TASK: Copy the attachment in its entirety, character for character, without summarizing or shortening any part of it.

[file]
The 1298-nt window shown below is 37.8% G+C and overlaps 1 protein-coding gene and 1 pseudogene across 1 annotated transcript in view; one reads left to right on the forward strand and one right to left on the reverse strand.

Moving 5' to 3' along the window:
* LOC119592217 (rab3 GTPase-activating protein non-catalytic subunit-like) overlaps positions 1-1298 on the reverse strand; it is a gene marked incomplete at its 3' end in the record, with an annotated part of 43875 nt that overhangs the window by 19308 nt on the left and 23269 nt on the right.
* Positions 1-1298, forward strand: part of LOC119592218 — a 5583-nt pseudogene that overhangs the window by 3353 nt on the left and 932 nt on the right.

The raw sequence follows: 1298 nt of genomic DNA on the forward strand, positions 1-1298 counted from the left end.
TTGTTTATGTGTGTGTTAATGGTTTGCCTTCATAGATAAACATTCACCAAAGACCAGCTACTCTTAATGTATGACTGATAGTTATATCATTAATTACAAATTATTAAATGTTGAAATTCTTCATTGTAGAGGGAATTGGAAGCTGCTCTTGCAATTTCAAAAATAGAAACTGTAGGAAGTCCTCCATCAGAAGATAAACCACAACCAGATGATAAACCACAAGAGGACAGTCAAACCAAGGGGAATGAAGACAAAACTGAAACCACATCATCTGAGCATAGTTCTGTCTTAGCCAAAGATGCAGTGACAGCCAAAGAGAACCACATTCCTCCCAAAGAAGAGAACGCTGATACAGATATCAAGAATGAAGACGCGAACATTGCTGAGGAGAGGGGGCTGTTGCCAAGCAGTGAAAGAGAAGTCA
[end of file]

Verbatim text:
The 1298-nt window shown below is 37.8% G+C and overlaps 1 protein-coding gene and 1 pseudogene across 1 annotated transcript in view; one reads left to right on the forward strand and one right to left on the reverse strand.

Moving 5' to 3' along the window:
* LOC119592217 (rab3 GTPase-activating protein non-catalytic subunit-like) overlaps positions 1-1298 on the reverse strand; it is a gene marked incomplete at its 3' end in the record, with an annotated part of 43875 nt that overhangs the window by 19308 nt on the left and 23269 nt on the right.
* Positions 1-1298, forward strand: part of LOC119592218 — a 5583-nt pseudogene that overhangs the window by 3353 nt on the left and 932 nt on the right.

The raw sequence follows: 1298 nt of genomic DNA on the forward strand, positions 1-1298 counted from the left end.
TTGTTTATGTGTGTGTTAATGGTTTGCCTTCATAGATAAACATTCACCAAAGACCAGCTACTCTTAATGTATGACTGATAGTTATATCATTAATTACAAATTATTAAATGTTGAAATTCTTCATTGTAGAGGGAATTGGAAGCTGCTCTTGCAATTTCAAAAATAGAAACTGTAGGAAGTCCTCCATCAGAAGATAAACCACAACCAGATGATAAACCACAAGAGGACAGTCAAACCAAGGGGAATGAAGACAAAACTGAAACCACATCATCTGAGCATAGTTCTGTCTTAGCCAAAGATGCAGTGACAGCCAAAGAGAACCACATTCCTCCCAAAGAAGAGAACGCTGATACAGATATCAAGAATGAAGACGCGAACATTGCTGAGGAGAGGGGGCTGTTGCCAAGCAGTGAAAGAGAAGTCA